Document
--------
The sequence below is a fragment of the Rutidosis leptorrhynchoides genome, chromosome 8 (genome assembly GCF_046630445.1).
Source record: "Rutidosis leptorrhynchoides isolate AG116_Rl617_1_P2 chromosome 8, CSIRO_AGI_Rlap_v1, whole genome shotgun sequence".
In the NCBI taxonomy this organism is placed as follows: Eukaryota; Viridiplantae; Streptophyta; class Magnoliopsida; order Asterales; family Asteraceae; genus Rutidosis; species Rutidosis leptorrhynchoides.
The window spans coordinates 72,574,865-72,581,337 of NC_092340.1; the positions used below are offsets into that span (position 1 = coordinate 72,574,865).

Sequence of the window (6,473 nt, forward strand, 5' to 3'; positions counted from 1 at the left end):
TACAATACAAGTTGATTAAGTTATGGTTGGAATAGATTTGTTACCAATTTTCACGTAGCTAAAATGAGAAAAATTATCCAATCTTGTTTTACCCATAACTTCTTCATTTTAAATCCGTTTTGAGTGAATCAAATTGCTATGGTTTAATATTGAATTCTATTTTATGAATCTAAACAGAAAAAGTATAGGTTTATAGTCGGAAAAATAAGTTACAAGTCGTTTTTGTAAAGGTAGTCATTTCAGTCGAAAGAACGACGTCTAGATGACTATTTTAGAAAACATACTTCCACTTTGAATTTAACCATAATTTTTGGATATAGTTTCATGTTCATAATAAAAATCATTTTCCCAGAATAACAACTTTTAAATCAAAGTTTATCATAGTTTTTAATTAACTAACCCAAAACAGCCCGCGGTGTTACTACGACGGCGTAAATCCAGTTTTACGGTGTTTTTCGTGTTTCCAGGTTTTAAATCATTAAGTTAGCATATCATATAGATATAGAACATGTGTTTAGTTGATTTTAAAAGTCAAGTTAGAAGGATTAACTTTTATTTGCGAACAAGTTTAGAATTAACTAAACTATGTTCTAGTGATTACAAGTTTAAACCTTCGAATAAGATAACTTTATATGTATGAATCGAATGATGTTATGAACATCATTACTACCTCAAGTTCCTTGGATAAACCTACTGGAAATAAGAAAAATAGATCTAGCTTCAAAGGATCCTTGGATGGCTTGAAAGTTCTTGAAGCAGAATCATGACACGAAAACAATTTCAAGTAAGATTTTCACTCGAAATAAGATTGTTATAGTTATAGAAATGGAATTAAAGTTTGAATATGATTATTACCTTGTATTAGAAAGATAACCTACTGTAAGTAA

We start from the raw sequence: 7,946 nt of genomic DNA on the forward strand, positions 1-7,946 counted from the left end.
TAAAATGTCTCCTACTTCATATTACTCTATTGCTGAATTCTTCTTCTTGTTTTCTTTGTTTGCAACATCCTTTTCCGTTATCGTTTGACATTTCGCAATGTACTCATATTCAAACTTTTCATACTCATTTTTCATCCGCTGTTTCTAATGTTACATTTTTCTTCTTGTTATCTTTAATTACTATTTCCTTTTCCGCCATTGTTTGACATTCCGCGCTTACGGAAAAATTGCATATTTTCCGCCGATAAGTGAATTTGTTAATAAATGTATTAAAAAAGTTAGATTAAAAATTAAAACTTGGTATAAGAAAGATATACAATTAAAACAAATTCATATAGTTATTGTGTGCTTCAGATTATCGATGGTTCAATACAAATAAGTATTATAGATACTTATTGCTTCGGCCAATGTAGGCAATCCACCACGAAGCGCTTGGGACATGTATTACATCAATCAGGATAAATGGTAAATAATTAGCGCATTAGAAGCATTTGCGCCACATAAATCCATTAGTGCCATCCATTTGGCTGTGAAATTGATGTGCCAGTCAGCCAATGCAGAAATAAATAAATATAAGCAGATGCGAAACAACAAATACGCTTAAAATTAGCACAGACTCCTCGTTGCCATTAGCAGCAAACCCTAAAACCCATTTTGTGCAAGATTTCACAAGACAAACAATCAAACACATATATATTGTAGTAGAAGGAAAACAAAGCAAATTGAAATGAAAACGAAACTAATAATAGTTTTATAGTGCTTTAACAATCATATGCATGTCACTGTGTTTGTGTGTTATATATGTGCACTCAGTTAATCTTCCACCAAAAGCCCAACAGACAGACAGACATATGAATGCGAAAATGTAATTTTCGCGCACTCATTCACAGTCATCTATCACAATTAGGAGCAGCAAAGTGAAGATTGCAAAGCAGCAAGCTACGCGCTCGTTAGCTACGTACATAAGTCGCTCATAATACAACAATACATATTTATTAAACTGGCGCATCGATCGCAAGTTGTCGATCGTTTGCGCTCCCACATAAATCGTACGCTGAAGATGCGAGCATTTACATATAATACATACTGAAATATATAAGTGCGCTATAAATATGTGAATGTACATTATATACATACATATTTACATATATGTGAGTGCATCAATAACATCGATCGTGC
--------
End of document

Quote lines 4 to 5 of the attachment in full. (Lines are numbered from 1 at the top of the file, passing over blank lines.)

The window spans coordinates 72,574,865-72,581,337 of NC_092340.1; the positions used below are offsets into that span (position 1 = coordinate 72,574,865).

Sequence of the window (6,473 nt, forward strand, 5' to 3'; positions counted from 1 at the left end):